Twofish's Blog

June 14, 2006

Improving MIT OCW licensing

Filed under: academia, massachusetts institute of technology — twofish @ 10:41 pm

One of my goals for the next few months is to encourage involved with MIT OCW to post course material without the restriction that the material be used only for non-commercial use. Reading Stephen Carson’s blogs at has made me more aware of why faculty want the non-commercial tag, and I do understand how it may be appropriate in some cases. But I’d like to offer the view that the NC tag may be inappropriate in other situations, and I’d like to make people more aware of the adverse consequences of the NC tag, and make is easy for them to have the option of releasing material without the NC tag should they decide to do so.

The make problem with the NC tag is that it makes mass collaboration (i.e. involving thousands of people) difficult, and this makes creating any sort of mathematical or scientific text difficult. To create a decent astrophysics text, you need contributions from hundreds of different experts, and you need pretty massive amounts of remixing.

And suppose I want to create a custom astrophysics text so that I can teach a course on astrophysics online, or I want to create a custom text on Chinese quantitative finance as marketing material for a consulting firm. That’s clearly a commercial use. Getting permission is probably feasible if there is one author to the text, but suppose there are thousands of people who have contributed to the text, any one of which can say no. That’s not feasible, and because of that I’m unwilling to contribute my expertise to become the thousand and first author.

As someone with domain expertise in some fields, it is very difficult for me to read through MIT OCW. The trouble is that I look at all of this wonderful stuff, that could be made slightly more wonderful with a tiny edit here, or a little more or little less explanation there. I’d like to make these tweaks and republish the material, but the nature of the license means that I can’t. It’s like being a kid in a toy store where you have all of these wonderful things that I can’t play with. So I tend to avoid the site. Instead, I spend a huge amount of time on Wikipedia and Wikitext, rewriting things that have already been written on OCW. That’s also time consuming and frustrating.

I have the following suggestions for OCW

1) Make a non NC-license an easy option for faculty to include. If someone doesn’t want to remove the NC clause, that’s fine. All I need is for *one* person somewhere in the world to remove the NC clause for text that I want to use, and that’s enough for me.

2) Broaden the idea of “courseware.” It may be that the faculty member is too uncomfortable for releasing their great magnum opus under a non-NC license, but surely they have some “junk in the attic” which they won’t object to give away. These could be old lecture notes, old syllabus, a half written textbook that the faculty member couldn’t find time to finish. Whatever. There is plenty of “junk in the attic” which the faculty might think is useless, but could be transformed into something wonderful.

3) Broaden the idea of “teacher.” It’s odd that we are talking exclusively about faculty creating courseware. Suppose I give a problem set. Student responses to that problem set are extremely valuable, since I can go through the problem set answers and see what mistakes are being made and then annotate the problem set with “common mistakes.”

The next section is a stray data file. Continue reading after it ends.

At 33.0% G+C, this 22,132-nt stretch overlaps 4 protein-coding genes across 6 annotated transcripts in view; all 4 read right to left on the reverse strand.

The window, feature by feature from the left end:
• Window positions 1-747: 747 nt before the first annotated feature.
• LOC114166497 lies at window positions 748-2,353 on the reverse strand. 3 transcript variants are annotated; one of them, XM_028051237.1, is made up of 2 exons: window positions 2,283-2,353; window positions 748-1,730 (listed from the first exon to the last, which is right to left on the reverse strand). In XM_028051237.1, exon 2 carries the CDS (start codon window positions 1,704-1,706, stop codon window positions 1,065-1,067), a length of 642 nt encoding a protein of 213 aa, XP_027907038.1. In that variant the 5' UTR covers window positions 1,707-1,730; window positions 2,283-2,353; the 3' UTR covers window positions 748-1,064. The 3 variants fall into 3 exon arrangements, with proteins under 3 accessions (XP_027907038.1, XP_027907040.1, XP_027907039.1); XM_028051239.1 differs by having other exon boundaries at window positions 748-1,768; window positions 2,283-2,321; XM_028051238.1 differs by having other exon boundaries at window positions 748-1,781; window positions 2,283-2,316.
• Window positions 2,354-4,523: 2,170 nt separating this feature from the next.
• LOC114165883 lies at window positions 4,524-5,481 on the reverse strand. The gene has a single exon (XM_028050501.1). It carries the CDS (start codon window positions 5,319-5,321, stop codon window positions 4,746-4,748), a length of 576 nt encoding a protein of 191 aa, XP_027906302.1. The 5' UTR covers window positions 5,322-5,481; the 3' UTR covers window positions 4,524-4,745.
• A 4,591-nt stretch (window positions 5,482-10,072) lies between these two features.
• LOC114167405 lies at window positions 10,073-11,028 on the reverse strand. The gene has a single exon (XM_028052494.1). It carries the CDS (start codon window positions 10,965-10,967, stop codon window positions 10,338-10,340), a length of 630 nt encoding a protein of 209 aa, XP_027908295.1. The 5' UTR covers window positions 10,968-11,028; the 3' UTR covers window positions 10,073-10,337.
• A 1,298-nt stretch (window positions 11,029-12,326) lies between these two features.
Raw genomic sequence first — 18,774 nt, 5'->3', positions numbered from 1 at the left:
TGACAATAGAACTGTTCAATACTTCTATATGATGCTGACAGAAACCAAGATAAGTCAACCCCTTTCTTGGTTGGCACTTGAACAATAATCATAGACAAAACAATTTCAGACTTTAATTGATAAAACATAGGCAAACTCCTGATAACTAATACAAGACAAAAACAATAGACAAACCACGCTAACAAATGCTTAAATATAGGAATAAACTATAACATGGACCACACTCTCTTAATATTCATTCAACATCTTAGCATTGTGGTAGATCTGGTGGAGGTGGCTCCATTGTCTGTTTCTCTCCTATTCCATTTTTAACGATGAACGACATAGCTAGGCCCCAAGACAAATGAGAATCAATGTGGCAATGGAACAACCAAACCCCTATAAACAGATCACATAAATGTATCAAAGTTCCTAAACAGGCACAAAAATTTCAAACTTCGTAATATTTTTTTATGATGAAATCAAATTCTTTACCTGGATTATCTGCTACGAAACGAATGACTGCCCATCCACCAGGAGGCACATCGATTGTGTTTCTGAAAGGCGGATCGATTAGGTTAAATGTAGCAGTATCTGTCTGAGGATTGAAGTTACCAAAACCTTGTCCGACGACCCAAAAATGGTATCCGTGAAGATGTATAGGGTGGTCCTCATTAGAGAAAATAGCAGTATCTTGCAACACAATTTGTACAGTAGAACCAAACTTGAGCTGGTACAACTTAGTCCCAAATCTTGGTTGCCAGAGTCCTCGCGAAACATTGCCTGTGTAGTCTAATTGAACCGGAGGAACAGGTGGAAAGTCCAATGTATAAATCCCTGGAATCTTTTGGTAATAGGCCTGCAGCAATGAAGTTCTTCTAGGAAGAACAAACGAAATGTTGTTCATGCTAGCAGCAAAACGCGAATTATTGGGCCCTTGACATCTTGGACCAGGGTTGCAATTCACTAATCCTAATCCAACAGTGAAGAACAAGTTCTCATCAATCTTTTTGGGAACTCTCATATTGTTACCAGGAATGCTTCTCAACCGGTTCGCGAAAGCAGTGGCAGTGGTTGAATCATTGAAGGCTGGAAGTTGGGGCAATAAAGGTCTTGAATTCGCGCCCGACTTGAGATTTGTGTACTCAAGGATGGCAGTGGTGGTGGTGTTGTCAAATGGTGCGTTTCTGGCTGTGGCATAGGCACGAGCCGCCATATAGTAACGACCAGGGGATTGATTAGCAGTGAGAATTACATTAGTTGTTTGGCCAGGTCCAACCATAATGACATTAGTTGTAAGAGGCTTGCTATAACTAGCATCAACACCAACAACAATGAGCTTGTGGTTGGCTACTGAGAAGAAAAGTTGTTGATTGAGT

One thing that I’ve found in grading papers is that students tend to make the same mistakes, and their mistakes are valuable courseware source material which I cannot provide. An expert in a topic is sometimes the worst person to author courseware since they do not see the problem from the view of someone who is not an expert.

So if all else fails, and we can’t convince any faculty to release their work under a shared license, can we at least convince the students to release their work product?

And that blows open the question of what does it mean to be a “teacher” and what does it mean to be a “student”? I got my physics Ph.D. and I know something about programming C++, but right now I’m a total “student” as far as learning about Levy processes, stochastic differential equations, and the politics of Wall Street quant jobs. I’d really enjoy a quantitative finance text that I could annotate and make notes for so that things are easier for the next group of people, but at that point who is an “author,” who is the “reader”, who is the “teacher”, who is the “student”?

The trouble with the current MIT OCW license is that it forces people into their traditional roles where there is an “author” of a text.


1 Comment »

  1. […] Joseph Wang has put up a few suggestions for changes to the MIT OCW license in a post on his blog. I’ve encouraged Joseph in e-mail to split this discussion into two questions: First, what is in fact the best license for open educational content, and second, how might MIT COW consider changing our license. I think it’s most productive to put off the second question until the first one has been given careful thought, as the logistical issues attendant to changing the MIT license mid-stream are secondary to issues raised in the first question. […]

    Pingback by OpenFiction [ Blog ] » More discussion of open sharing licenses — June 15, 2006 @ 7:46 pm

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